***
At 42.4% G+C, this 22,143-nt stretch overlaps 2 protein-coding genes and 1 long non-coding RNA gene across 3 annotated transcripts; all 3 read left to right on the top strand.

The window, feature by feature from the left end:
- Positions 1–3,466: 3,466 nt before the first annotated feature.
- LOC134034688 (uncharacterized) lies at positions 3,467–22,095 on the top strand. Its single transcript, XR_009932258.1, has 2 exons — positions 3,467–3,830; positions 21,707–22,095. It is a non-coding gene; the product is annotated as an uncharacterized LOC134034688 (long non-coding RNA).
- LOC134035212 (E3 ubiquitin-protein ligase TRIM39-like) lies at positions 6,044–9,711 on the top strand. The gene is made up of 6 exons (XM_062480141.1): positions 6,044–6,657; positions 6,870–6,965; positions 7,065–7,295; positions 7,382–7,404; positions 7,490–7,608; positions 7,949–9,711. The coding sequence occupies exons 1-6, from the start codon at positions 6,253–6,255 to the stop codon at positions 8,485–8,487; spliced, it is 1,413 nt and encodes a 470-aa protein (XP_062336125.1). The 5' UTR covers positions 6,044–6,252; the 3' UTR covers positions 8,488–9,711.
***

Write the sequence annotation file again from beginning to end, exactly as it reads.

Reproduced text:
At 42.4% G+C, this 22,143-nt stretch overlaps 2 protein-coding genes and 1 long non-coding RNA gene across 3 annotated transcripts; all 3 read left to right on the top strand.

The window, feature by feature from the left end:
- Positions 1–3,466: 3,466 nt before the first annotated feature.
- LOC134034688 (uncharacterized) lies at positions 3,467–22,095 on the top strand. Its single transcript, XR_009932258.1, has 2 exons — positions 3,467–3,830; positions 21,707–22,095. It is a non-coding gene; the product is annotated as an uncharacterized LOC134034688 (long non-coding RNA).
- LOC134035212 (E3 ubiquitin-protein ligase TRIM39-like) lies at positions 6,044–9,711 on the top strand. The gene is made up of 6 exons (XM_062480141.1): positions 6,044–6,657; positions 6,870–6,965; positions 7,065–7,295; positions 7,382–7,404; positions 7,490–7,608; positions 7,949–9,711. The coding sequence occupies exons 1-6, from the start codon at positions 6,253–6,255 to the stop codon at positions 8,485–8,487; spliced, it is 1,413 nt and encodes a 470-aa protein (XP_062336125.1). The 5' UTR covers positions 6,044–6,252; the 3' UTR covers positions 8,488–9,711.